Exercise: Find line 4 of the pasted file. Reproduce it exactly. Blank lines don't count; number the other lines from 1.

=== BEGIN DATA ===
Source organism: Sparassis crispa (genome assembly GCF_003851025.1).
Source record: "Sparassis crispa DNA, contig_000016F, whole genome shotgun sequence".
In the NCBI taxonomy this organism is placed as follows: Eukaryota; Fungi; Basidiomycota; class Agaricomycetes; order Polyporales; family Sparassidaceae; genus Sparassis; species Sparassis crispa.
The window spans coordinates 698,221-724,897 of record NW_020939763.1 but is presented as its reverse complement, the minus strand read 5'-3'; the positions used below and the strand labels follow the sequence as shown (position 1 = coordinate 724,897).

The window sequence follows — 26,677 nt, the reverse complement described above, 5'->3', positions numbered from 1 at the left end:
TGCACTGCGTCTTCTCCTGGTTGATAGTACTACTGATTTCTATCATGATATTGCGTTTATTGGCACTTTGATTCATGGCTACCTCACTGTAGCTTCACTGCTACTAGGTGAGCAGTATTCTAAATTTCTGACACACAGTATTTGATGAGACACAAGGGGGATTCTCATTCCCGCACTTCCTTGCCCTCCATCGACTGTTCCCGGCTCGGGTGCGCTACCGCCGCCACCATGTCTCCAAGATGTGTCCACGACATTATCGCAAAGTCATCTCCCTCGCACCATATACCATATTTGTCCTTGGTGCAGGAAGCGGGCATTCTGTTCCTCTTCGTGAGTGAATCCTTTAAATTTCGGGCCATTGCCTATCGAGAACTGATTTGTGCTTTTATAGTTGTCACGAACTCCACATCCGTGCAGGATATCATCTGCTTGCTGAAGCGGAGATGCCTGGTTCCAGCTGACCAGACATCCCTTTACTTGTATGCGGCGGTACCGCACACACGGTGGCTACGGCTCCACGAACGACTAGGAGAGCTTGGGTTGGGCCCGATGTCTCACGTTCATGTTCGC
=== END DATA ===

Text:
The window spans coordinates 698,221-724,897 of record NW_020939763.1 but is presented as its reverse complement, the minus strand read 5'-3'; the positions used below and the strand labels follow the sequence as shown (position 1 = coordinate 724,897).